The CDC has released new numbers showing the smoking rate is steadily declining. From 2014 to 2015 the rate fell by 2%, which NBC News notes is the largest one-year decline in more than 20 years.
The last time there was a drop nearly as big was from 1992 to 1993, when the smoking rate fell 1.5 percentage points, according to Brian King of the Centers for Disease Control and Prevention.
The CDC’s National Center for Health Statistics reported the new statistic Tuesday. It’s based on a large national survey that is the government’s primary measuring stick for many health-related trends.
The CDC estimates that more than 480,000 preventable illnesses are caused by smoking.
Around 42% of all adults smoked 50 years ago and NBC explains the decline coincided with smoking bans, taxes on cigarettes and increased awareness of the health problems associated with smoking. They also mention the growth of the e-cigarette industry; e-cigarettes are “potentially useful tools to help smokers quit, but experts fear it also creates a new way for people to get addicted to nicotine.”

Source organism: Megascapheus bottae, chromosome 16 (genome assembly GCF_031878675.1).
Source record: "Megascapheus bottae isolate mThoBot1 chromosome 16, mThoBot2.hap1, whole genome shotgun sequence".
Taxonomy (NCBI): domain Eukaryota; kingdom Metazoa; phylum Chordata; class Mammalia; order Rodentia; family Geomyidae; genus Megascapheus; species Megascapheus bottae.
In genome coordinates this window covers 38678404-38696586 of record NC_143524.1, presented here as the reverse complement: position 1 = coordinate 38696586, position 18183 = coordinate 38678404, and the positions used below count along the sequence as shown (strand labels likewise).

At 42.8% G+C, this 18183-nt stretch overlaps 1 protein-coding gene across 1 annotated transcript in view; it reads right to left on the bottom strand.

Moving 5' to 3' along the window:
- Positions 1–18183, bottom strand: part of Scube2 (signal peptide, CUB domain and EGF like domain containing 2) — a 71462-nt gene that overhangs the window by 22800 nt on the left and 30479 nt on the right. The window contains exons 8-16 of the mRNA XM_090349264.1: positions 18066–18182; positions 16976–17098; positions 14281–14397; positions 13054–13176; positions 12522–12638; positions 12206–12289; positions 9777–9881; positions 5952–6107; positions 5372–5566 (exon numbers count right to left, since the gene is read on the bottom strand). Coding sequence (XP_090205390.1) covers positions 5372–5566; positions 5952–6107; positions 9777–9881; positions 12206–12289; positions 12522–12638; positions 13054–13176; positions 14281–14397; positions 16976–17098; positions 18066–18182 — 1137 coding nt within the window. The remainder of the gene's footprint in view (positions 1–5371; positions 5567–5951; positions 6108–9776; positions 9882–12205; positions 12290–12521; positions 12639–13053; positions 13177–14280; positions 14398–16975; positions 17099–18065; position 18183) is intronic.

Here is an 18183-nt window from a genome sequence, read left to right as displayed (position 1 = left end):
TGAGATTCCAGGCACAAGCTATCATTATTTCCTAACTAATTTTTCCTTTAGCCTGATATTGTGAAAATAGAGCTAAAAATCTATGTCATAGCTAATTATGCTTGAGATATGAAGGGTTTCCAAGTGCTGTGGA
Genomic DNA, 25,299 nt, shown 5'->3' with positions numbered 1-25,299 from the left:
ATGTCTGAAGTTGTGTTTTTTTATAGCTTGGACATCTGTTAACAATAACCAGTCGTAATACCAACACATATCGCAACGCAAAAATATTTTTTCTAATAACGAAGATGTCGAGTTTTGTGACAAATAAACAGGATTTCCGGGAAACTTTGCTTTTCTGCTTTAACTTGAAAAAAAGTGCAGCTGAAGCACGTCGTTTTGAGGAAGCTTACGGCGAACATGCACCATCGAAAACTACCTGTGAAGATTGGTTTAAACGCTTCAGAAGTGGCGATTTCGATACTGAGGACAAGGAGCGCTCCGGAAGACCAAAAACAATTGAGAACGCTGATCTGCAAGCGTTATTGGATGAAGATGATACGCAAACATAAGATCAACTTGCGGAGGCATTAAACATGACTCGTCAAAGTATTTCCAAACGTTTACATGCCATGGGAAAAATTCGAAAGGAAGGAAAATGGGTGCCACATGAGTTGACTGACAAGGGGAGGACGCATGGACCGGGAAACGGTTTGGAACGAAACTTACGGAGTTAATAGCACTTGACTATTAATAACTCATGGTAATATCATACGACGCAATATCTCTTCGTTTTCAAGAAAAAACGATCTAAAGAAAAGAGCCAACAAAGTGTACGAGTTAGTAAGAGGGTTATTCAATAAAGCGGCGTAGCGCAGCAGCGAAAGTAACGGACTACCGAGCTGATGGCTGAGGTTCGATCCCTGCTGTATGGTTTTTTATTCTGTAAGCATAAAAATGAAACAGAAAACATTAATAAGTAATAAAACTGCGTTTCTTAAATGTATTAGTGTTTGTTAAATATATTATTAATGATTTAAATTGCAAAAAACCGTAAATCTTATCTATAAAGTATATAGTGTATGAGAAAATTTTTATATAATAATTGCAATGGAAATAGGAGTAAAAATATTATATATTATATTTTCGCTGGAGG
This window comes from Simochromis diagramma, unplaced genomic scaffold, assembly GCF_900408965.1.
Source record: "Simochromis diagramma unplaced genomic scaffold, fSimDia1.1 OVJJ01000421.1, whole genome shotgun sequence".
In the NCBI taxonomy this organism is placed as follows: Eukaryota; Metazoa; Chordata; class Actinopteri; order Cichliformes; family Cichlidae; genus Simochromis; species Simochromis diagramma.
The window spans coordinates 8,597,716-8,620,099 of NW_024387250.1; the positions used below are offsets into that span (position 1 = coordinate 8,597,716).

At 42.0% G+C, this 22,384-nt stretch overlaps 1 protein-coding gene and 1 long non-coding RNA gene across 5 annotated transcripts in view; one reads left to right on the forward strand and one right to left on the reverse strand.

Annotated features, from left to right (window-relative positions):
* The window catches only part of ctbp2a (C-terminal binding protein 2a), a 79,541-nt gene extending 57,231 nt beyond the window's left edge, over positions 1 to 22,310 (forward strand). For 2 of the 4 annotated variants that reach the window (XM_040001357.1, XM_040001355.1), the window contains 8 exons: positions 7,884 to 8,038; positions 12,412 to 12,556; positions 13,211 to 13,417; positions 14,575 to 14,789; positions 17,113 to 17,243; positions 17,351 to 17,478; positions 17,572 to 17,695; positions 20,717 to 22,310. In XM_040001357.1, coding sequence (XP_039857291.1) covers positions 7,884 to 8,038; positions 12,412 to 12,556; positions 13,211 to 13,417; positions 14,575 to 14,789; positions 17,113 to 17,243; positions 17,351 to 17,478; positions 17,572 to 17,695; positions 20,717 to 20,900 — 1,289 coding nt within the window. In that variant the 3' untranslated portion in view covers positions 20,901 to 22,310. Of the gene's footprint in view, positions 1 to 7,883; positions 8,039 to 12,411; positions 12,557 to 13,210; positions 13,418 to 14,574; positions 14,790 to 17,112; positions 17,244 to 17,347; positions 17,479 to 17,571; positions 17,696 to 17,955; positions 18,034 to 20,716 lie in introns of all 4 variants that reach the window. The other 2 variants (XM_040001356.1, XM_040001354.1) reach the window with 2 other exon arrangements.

However, NBC warns that “CDC surveys have shown a boom in e-cigarette use among teenagers, and health officials fear many of those kids will get hooked on nicotine and later become smokers. ” Of course there’s not a shred of evidence for that claim even though the government is in the process of destroying the e-cig industry with outrageous regulations.
“We may see 18-, 19- and 20-year olds pick up the habit,” quacked Dr. Jonathan Whiteson, a smoking-cessation specialist at NYU Langone Medical Center in New York. We MAY see this habit pick up even though smoking continues to decline? E-cigs have been around since 2004 and count several million users as of 2013. Where’s the increase?
CDC’s Brian King: “We’d expect continued declines in smoking, as we’ve seen in the past 50 years. But it’s hard to say what future holds.”